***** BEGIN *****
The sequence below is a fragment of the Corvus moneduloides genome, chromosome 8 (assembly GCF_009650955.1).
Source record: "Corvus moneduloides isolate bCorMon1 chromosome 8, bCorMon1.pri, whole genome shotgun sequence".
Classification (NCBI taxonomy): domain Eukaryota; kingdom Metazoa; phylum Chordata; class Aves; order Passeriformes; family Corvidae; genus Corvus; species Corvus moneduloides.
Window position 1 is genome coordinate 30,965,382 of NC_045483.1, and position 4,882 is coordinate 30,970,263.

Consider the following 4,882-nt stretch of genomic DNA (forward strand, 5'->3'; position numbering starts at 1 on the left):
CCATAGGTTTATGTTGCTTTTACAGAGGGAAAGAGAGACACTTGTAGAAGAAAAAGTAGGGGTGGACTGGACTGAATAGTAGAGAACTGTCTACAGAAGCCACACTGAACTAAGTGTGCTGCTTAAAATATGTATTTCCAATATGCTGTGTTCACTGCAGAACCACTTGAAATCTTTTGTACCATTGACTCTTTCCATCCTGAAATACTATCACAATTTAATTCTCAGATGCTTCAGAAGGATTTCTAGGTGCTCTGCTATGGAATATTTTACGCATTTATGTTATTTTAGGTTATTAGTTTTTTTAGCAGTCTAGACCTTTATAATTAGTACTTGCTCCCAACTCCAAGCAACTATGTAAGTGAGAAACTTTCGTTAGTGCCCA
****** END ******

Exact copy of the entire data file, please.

The sequence below is a fragment of the Corvus moneduloides genome, chromosome 8 (assembly GCF_009650955.1).
Source record: "Corvus moneduloides isolate bCorMon1 chromosome 8, bCorMon1.pri, whole genome shotgun sequence".
Classification (NCBI taxonomy): domain Eukaryota; kingdom Metazoa; phylum Chordata; class Aves; order Passeriformes; family Corvidae; genus Corvus; species Corvus moneduloides.
Window position 1 is genome coordinate 30,965,382 of NC_045483.1, and position 4,882 is coordinate 30,970,263.

Consider the following 4,882-nt stretch of genomic DNA (forward strand, 5'->3'; position numbering starts at 1 on the left):
CCATAGGTTTATGTTGCTTTTACAGAGGGAAAGAGAGACACTTGTAGAAGAAAAAGTAGGGGTGGACTGGACTGAATAGTAGAGAACTGTCTACAGAAGCCACACTGAACTAAGTGTGCTGCTTAAAATATGTATTTCCAATATGCTGTGTTCACTGCAGAACCACTTGAAATCTTTTGTACCATTGACTCTTTCCATCCTGAAATACTATCACAATTTAATTCTCAGATGCTTCAGAAGGATTTCTAGGTGCTCTGCTATGGAATATTTTACGCATTTATGTTATTTTAGGTTATTAGTTTTTTTAGCAGTCTAGACCTTTATAATTAGTACTTGCTCCCAACTCCAAGCAACTATGTAAGTGAGAAACTTTCGTTAGTGCCCA